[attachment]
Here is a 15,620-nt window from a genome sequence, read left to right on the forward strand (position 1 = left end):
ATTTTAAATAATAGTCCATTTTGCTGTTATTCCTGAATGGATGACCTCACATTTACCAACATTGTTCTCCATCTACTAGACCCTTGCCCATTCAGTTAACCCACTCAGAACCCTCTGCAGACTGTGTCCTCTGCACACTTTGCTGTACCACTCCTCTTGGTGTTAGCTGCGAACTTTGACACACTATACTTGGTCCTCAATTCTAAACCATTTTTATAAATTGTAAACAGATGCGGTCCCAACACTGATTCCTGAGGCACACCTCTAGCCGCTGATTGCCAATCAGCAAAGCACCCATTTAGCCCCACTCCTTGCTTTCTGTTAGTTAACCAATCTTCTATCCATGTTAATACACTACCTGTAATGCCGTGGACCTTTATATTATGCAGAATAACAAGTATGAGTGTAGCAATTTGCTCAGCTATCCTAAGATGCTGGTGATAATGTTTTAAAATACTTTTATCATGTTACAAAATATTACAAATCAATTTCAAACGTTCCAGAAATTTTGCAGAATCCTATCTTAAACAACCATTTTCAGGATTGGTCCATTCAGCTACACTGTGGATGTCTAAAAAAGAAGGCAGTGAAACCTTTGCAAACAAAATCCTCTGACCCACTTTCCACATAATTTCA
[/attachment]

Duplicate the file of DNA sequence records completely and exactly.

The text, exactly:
Here is a 15,620-nt window from a genome sequence, read left to right on the forward strand (position 1 = left end):
ATTTTAAATAATAGTCCATTTTGCTGTTATTCCTGAATGGATGACCTCACATTTACCAACATTGTTCTCCATCTACTAGACCCTTGCCCATTCAGTTAACCCACTCAGAACCCTCTGCAGACTGTGTCCTCTGCACACTTTGCTGTACCACTCCTCTTGGTGTTAGCTGCGAACTTTGACACACTATACTTGGTCCTCAATTCTAAACCATTTTTATAAATTGTAAACAGATGCGGTCCCAACACTGATTCCTGAGGCACACCTCTAGCCGCTGATTGCCAATCAGCAAAGCACCCATTTAGCCCCACTCCTTGCTTTCTGTTAGTTAACCAATCTTCTATCCATGTTAATACACTACCTGTAATGCCGTGGACCTTTATATTATGCAGAATAACAAGTATGAGTGTAGCAATTTGCTCAGCTATCCTAAGATGCTGGTGATAATGTTTTAAAATACTTTTATCATGTTACAAAATATTACAAATCAATTTCAAACGTTCCAGAAATTTTGCAGAATCCTATCTTAAACAACCATTTTCAGGATTGGTCCATTCAGCTACACTGTGGATGTCTAAAAAAGAAGGCAGTGAAACCTTTGCAAACAAAATCCTCTGACCCACTTTCCACATAATTTCA